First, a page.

Dear God, that is one awful-looking chicken. Poor Raquel! She's already half plucked!


On the bright side, Ursula has grown her tail back, her feathers are looking lustrous and full-volume again, and I think she may be contemplating laying once more. Also, *someone* has been doing a lot of nesting in the upper coop. The wood chips are routinely scattered into drifts, and little hollows have been made in corners. Could Winnie or Dark Meat be thinking about laying?

Thursday, October 14, 2010

Return of the Punchcumber


You might not remember. It was a long time ago now.


And I think we all conveniently forgot, too, because they got so orange and looked so much like pumpkins.


But can you see that green tint? It's not the camera (though our camera is due for an upgrade).


When I cut into them, the kitchen began to smell like fresh cucumber. I roasted them anyway. One hour in the oven with a tray of water beneath. They're waiting for me in the fridge. I need to scoop out their insides and take a taste. But seriously, what do you make out of a punchcumber?


At least the girls were happy to get the sloppy, seedy insides for a snack. They might get more than that!

Monday, October 11, 2010

Hangin' in the Coop


video


Your favorite personalities are back! In their video premiere, Ingrid, Dark Meat, and Winnie are the stars.

Since the summer has flown by, I'm sure you're all amazed to see how big and fluffy the babies have gotten. No eggs yet, but we've gotten a lot of laughs watching them flap, flop, and get pecked by the big girls. Is it really fall already?

Okay, okay, I'm obsessed with my new iPhone. But seriously, shooting video from your phone while you're tossing veggie scraps to chickens is AWESOME. You should try it. 

Thursday, October 7, 2010

New Neighbors?


Okay, he's hard to see, but he's there. He's staring at me. And his brother is hiding behind him. Two adolescent racoons have taken up residence in our neighbor's wood pile. I'm torn between thinking they're cute and fearing for our chickens' welfare.

As the neighbor and I discussed this dilemma, we began to wonder what right we had in considering "removal" of these two critters. After all, racoons and other animals are simply a part of urban life. In fact, you're far more likely to see a racoon in the city or suburbs than out on a hiking trail. My block is their block. My yard is their yard. My garden and my neighbors' trash are their sources of food, and our structures have become their homes.

How do you protect your flock and still find the capacity to respect nature's need for wildness?

Wednesday, October 6, 2010

Busy Bee Plans


Last Saturday I took a class on beginning beekeeping. I had a great time. Washington State University runs all of the agricultural programs in the state, and, together with the Washington State Beekeepers Association, provides opportunities for people to take classes in varying levels of beekeeping skill. Becoming an Apprentice Beekeeper requires one eight hour class or a series of five two hour classes in which you learn the basics of bee entomology, hive culture, honey and comb collection, pest and disease management, and the bee geek language. At the end you take a test. A score of 80% in each section is required to pass. Here in western Washington, there are a number of different club chapters that put these classes on throughout the year. Mine was sponsored by the Northwest District Beekeepers Association, which mainly serves Snohomish County. Our teacher was Jim, owner of the Beez Neez Apiary and Supply in downtown Snohomish.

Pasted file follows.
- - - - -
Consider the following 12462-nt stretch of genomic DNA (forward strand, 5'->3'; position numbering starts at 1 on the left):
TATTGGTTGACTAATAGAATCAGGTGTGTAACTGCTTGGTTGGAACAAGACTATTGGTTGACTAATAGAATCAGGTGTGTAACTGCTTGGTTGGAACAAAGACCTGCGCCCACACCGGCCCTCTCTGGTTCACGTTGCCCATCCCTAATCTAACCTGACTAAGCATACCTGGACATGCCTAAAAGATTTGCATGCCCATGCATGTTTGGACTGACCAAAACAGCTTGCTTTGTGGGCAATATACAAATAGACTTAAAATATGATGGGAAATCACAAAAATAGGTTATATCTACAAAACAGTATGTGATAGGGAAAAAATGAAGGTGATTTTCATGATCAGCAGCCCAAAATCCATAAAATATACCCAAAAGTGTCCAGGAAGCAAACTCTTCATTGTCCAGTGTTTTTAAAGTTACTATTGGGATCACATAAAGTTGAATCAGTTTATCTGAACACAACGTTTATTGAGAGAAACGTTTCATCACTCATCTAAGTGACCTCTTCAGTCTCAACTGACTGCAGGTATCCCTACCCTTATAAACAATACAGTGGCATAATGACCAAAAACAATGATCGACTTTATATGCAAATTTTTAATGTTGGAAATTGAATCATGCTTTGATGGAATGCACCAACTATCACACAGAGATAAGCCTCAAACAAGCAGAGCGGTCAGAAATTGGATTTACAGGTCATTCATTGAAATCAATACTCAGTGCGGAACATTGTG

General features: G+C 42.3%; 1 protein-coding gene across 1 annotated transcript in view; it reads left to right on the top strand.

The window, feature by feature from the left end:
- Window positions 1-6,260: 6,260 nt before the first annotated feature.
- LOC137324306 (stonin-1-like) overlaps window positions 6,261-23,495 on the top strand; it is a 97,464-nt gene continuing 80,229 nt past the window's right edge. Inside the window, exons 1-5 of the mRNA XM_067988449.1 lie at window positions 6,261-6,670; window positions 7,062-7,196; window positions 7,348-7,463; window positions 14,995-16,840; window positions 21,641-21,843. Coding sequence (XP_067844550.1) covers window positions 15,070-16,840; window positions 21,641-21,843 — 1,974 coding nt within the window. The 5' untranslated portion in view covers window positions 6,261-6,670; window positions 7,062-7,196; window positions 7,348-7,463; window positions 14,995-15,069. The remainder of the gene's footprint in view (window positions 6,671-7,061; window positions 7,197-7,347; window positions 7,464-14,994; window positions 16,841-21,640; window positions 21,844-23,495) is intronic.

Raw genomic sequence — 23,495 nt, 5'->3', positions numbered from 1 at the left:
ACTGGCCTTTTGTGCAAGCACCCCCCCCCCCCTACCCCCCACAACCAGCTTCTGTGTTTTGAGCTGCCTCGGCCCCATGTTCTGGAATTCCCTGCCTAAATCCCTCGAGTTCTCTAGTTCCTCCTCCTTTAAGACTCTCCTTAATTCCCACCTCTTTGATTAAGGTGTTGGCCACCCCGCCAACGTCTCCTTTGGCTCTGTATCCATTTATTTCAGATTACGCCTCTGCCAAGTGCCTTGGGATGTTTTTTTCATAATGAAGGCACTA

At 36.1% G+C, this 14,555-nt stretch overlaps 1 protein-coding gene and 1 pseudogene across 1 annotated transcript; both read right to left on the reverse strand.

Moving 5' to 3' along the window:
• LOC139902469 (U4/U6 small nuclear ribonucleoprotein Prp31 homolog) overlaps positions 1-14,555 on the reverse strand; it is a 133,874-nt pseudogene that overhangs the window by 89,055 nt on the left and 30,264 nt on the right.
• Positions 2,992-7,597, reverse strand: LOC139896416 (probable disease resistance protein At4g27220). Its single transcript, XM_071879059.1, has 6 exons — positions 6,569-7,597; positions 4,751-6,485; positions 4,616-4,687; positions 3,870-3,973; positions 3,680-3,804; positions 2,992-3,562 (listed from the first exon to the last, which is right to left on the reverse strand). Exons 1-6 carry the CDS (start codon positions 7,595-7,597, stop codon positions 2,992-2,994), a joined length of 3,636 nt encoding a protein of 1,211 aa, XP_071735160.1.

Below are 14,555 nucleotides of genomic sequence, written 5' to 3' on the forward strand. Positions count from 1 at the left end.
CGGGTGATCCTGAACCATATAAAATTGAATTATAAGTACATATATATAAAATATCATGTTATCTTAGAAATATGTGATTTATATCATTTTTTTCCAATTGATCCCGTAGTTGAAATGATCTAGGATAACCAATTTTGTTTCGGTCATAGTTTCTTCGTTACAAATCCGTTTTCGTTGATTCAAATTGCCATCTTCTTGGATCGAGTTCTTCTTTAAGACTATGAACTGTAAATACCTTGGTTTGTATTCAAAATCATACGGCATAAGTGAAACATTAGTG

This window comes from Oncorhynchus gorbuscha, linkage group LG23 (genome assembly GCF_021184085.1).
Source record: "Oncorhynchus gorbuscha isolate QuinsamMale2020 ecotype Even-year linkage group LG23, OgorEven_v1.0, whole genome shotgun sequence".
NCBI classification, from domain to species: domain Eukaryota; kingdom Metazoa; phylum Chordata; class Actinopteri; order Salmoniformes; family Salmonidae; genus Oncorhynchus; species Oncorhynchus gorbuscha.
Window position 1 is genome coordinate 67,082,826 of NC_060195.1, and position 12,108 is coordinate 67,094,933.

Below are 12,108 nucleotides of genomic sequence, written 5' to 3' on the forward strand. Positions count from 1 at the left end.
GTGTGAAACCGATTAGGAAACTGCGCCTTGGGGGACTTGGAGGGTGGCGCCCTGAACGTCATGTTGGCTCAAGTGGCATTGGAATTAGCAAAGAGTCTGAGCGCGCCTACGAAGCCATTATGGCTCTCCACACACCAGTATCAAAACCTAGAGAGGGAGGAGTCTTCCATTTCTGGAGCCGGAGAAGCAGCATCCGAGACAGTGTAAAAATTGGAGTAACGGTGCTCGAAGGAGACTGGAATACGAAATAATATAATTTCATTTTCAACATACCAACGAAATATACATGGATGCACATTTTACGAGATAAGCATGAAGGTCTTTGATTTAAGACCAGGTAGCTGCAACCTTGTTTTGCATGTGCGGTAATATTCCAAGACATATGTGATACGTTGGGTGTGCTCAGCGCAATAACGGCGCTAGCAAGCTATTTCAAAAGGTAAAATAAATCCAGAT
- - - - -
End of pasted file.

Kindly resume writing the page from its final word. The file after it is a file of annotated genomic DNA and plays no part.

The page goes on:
Have any of you taken one of these classes? Do you raise honey bees? My class was pretty intense. There's a lot to cover in just eight hours, and it's tough to get all your questions answered in that span of time. Below are some of the things I learned that seemed most interesting or most important for our first venture into the world of honey.


Jim from Beez Neez placing a frame of bees, comb, and brood into his new display hive. This hive will sit in his store throughout the year so that people can come in and watch the bees through the glass. They're connected to the outside world by a clear plastic pipe on the left side of the hive box, which feeds into a second tube in the side of the building. When Jim finished, he rolled the hive back into the store.

  • Bees regulate the temperature in their hive. How do they do this? A group of individual bees will sit at the bottom entrance of the hive and flap their little wings like mad. This pushes cool air up into the hive and gets the hot air moving out. In the winter they can keep the core of the hive at about 87 degrees. It may be chilly outside, but the bees inside huddle into a clump to keep warm. For this reason, it's really important not to open your hive unless it's over 50 degrees out. And you shouldn't try to inspect brood comb (where the little babies are growing) unless it's at least 60 degrees.
  • Bees don't function as individuals. I can think of lots of Star Trek themes that fit this very well. Rather than consider their own needs, the bees will function as a unit, doing whatever will benefit the hive most. Therefore it makes sense that much of a bee's life is sacrificial. A sting to protect the colony ends their life. Mating ends a drone's life. It seems cruel to us, but it's natural for bees to operate this way.